A Laboratory of Social Policy: California, The New Right and the Gubernatorial Administration of Ronald Reagan, 1967-1975
The traditional historiographical narrative locates the revival of grassroots conservatism in the postwar decades, the subsequent reemergence of conservatives in mainstream American politics by the mid 1970s and the completion of this ascent with the election of Ronald Reagan as President in 1980. This thesis argues that there is a crucial stage missing in the existing literature on the development of the New Right as a political force, their election to state government offices in the 1960s and early 1970s. This work will focus on Ronald Reagan’s time as Governor of California as an example of how New Right conservatives grappled with learning how to govern and honed their policy agendas before entering the national political arena. Crucially, this thesis shows that welfare and social policy were an essential part of New Right ideology and played an important role in their critiques of both the Democratic legacy of the New Deal and Great Society as well as President Nixon’s liberal domestic policies. Furthermore, welfare policy and rhetoric were an important wedge issue that was used to create a new, more avowedly conservative political coalition. It is argued that it is essential to look to the laboratories of state government to uncover how conservatives experimented with policy and prepared themselves for national politics if the full narrative of both American conservatism and welfare policy are to be properly understood.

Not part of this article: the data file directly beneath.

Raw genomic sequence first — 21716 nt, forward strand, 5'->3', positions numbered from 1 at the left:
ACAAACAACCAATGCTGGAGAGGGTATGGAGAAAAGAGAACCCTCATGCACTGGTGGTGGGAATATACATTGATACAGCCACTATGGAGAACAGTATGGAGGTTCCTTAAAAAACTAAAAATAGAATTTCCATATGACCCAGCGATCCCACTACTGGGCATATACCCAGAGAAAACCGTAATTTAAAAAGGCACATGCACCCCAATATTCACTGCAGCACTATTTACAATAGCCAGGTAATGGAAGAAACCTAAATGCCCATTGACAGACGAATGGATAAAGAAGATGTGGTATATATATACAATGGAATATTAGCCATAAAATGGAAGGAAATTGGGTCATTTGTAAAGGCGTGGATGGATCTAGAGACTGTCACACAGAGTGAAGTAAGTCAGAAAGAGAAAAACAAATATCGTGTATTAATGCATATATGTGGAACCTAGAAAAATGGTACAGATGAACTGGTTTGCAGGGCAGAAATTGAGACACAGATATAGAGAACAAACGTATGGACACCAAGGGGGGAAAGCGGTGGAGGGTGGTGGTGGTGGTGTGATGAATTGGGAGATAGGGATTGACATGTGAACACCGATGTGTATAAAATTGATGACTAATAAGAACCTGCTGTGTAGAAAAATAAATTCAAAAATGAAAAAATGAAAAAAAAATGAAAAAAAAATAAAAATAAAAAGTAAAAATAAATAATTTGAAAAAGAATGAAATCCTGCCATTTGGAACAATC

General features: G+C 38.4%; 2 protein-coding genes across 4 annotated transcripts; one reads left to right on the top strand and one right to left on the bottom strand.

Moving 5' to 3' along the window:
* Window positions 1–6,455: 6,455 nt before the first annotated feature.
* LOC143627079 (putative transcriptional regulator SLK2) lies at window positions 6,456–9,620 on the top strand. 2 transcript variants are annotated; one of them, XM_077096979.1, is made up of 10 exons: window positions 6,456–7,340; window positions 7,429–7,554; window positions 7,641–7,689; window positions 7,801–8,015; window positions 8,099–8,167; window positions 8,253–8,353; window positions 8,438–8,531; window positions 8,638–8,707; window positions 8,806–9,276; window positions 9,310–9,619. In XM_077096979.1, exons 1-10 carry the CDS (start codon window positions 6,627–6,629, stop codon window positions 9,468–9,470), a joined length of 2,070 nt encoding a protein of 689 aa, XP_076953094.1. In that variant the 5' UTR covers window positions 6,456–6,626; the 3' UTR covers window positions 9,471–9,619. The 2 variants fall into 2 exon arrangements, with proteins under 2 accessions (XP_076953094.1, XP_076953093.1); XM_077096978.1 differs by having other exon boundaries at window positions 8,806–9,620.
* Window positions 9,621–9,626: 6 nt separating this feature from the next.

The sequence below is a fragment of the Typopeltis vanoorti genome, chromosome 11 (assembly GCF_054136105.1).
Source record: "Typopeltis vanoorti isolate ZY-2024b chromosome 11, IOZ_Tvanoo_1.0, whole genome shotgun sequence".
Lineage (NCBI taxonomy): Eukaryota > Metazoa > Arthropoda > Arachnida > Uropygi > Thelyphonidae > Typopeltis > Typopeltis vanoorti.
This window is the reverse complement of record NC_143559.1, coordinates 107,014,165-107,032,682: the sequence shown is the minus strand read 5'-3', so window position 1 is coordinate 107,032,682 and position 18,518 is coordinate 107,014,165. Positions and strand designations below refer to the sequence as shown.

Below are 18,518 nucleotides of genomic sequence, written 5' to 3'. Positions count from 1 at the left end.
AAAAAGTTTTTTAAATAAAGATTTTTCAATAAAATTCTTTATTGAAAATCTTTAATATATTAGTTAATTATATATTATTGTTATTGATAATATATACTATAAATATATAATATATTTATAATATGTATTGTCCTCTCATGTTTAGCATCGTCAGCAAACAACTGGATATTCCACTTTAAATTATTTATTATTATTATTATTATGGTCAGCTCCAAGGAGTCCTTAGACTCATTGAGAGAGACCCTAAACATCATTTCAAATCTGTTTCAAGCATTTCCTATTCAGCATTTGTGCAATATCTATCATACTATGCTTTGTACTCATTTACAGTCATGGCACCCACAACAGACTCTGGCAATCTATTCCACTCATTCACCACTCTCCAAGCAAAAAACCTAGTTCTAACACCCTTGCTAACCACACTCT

URI for this recordhttp://hdl.handle.net/1974/27888
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